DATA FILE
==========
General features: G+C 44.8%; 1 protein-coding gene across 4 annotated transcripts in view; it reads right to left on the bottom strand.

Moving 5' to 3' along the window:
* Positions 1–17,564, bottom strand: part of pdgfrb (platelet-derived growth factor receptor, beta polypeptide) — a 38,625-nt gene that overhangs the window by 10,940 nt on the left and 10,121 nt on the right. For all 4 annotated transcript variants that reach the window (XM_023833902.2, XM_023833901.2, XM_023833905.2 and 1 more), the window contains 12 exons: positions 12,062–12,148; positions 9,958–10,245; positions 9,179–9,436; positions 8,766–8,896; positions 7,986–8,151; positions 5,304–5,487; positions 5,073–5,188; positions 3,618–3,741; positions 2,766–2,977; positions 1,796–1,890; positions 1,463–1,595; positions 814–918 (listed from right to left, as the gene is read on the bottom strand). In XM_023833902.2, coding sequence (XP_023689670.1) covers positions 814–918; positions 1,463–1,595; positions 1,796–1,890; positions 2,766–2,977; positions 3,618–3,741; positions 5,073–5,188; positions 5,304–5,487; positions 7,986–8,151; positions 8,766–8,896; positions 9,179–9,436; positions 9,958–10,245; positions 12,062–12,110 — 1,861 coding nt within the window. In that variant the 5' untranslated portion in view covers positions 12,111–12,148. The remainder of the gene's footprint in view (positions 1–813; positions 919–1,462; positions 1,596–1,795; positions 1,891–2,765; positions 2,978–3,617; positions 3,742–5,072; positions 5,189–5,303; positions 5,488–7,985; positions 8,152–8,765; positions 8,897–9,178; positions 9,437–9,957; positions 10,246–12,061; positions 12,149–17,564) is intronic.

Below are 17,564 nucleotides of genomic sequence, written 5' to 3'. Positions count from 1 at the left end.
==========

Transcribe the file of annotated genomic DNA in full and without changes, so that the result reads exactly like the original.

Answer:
General features: G+C 44.8%; 1 protein-coding gene across 4 annotated transcripts in view; it reads right to left on the bottom strand.

Moving 5' to 3' along the window:
* Positions 1–17,564, bottom strand: part of pdgfrb (platelet-derived growth factor receptor, beta polypeptide) — a 38,625-nt gene that overhangs the window by 10,940 nt on the left and 10,121 nt on the right. For all 4 annotated transcript variants that reach the window (XM_023833902.2, XM_023833901.2, XM_023833905.2 and 1 more), the window contains 12 exons: positions 12,062–12,148; positions 9,958–10,245; positions 9,179–9,436; positions 8,766–8,896; positions 7,986–8,151; positions 5,304–5,487; positions 5,073–5,188; positions 3,618–3,741; positions 2,766–2,977; positions 1,796–1,890; positions 1,463–1,595; positions 814–918 (listed from right to left, as the gene is read on the bottom strand). In XM_023833902.2, coding sequence (XP_023689670.1) covers positions 814–918; positions 1,463–1,595; positions 1,796–1,890; positions 2,766–2,977; positions 3,618–3,741; positions 5,073–5,188; positions 5,304–5,487; positions 7,986–8,151; positions 8,766–8,896; positions 9,179–9,436; positions 9,958–10,245; positions 12,062–12,110 — 1,861 coding nt within the window. In that variant the 5' untranslated portion in view covers positions 12,111–12,148. The remainder of the gene's footprint in view (positions 1–813; positions 919–1,462; positions 1,596–1,795; positions 1,891–2,765; positions 2,978–3,617; positions 3,742–5,072; positions 5,189–5,303; positions 5,488–7,985; positions 8,152–8,765; positions 8,897–9,178; positions 9,437–9,957; positions 10,246–12,061; positions 12,149–17,564) is intronic.

Below are 17,564 nucleotides of genomic sequence, written 5' to 3'. Positions count from 1 at the left end.